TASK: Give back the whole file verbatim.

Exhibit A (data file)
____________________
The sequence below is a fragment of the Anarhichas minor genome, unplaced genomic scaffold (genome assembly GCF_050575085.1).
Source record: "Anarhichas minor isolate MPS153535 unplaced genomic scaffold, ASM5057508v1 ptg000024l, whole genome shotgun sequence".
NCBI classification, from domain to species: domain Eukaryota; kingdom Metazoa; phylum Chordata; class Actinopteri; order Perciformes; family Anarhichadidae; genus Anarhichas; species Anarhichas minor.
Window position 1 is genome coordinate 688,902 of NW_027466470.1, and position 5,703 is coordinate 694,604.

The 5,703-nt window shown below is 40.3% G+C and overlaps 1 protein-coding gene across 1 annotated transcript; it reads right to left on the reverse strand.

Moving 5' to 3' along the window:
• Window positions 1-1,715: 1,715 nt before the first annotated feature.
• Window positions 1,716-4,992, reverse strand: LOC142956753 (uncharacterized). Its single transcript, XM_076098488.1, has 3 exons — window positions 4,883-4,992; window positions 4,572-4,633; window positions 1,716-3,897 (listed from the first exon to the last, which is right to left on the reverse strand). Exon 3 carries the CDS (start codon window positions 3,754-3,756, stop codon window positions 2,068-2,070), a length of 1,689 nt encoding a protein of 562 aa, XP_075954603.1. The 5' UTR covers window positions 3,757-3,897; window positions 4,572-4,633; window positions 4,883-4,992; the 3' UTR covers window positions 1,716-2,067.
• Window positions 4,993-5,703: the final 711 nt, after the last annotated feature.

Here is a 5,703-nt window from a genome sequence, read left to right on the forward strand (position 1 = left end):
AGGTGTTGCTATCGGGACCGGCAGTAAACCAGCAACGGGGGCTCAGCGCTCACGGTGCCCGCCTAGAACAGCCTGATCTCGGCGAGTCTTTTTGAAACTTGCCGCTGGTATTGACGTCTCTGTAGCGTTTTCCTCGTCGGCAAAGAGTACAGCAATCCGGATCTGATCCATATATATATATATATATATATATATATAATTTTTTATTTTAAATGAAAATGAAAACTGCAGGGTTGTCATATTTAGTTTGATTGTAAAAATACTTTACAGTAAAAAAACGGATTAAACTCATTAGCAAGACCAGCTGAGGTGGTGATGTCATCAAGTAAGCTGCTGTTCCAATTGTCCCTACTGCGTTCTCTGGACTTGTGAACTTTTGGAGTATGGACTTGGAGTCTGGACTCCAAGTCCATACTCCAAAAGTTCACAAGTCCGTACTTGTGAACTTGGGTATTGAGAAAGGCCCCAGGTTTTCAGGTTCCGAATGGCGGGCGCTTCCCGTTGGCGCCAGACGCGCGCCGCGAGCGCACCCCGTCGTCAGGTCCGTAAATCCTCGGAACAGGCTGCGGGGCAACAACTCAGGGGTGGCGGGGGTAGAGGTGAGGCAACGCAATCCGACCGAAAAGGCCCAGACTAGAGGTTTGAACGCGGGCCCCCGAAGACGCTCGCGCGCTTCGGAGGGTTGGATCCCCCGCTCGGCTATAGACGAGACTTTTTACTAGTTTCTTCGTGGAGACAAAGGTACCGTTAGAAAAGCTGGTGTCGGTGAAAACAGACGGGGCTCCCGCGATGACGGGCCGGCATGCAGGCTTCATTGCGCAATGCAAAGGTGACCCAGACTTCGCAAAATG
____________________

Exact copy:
The sequence below is a fragment of the Anarhichas minor genome, unplaced genomic scaffold (genome assembly GCF_050575085.1).
Source record: "Anarhichas minor isolate MPS153535 unplaced genomic scaffold, ASM5057508v1 ptg000024l, whole genome shotgun sequence".
NCBI classification, from domain to species: domain Eukaryota; kingdom Metazoa; phylum Chordata; class Actinopteri; order Perciformes; family Anarhichadidae; genus Anarhichas; species Anarhichas minor.
Window position 1 is genome coordinate 688,902 of NW_027466470.1, and position 5,703 is coordinate 694,604.

The 5,703-nt window shown below is 40.3% G+C and overlaps 1 protein-coding gene across 1 annotated transcript; it reads right to left on the reverse strand.

Moving 5' to 3' along the window:
• Window positions 1-1,715: 1,715 nt before the first annotated feature.
• Window positions 1,716-4,992, reverse strand: LOC142956753 (uncharacterized). Its single transcript, XM_076098488.1, has 3 exons — window positions 4,883-4,992; window positions 4,572-4,633; window positions 1,716-3,897 (listed from the first exon to the last, which is right to left on the reverse strand). Exon 3 carries the CDS (start codon window positions 3,754-3,756, stop codon window positions 2,068-2,070), a length of 1,689 nt encoding a protein of 562 aa, XP_075954603.1. The 5' UTR covers window positions 3,757-3,897; window positions 4,572-4,633; window positions 4,883-4,992; the 3' UTR covers window positions 1,716-2,067.
• Window positions 4,993-5,703: the final 711 nt, after the last annotated feature.

Here is a 5,703-nt window from a genome sequence, read left to right on the forward strand (position 1 = left end):
AGGTGTTGCTATCGGGACCGGCAGTAAACCAGCAACGGGGGCTCAGCGCTCACGGTGCCCGCCTAGAACAGCCTGATCTCGGCGAGTCTTTTTGAAACTTGCCGCTGGTATTGACGTCTCTGTAGCGTTTTCCTCGTCGGCAAAGAGTACAGCAATCCGGATCTGATCCATATATATATATATATATATATATATATAATTTTTTATTTTAAATGAAAATGAAAACTGCAGGGTTGTCATATTTAGTTTGATTGTAAAAATACTTTACAGTAAAAAAACGGATTAAACTCATTAGCAAGACCAGCTGAGGTGGTGATGTCATCAAGTAAGCTGCTGTTCCAATTGTCCCTACTGCGTTCTCTGGACTTGTGAACTTTTGGAGTATGGACTTGGAGTCTGGACTCCAAGTCCATACTCCAAAAGTTCACAAGTCCGTACTTGTGAACTTGGGTATTGAGAAAGGCCCCAGGTTTTCAGGTTCCGAATGGCGGGCGCTTCCCGTTGGCGCCAGACGCGCGCCGCGAGCGCACCCCGTCGTCAGGTCCGTAAATCCTCGGAACAGGCTGCGGGGCAACAACTCAGGGGTGGCGGGGGTAGAGGTGAGGCAACGCAATCCGACCGAAAAGGCCCAGACTAGAGGTTTGAACGCGGGCCCCCGAAGACGCTCGCGCGCTTCGGAGGGTTGGATCCCCCGCTCGGCTATAGACGAGACTTTTTACTAGTTTCTTCGTGGAGACAAAGGTACCGTTAGAAAAGCTGGTGTCGGTGAAAACAGACGGGGCTCCCGCGATGACGGGCCGGCATGCAGGCTTCATTGCGCAATGCAAAGGTGACCCAGACTTCGCAAAATG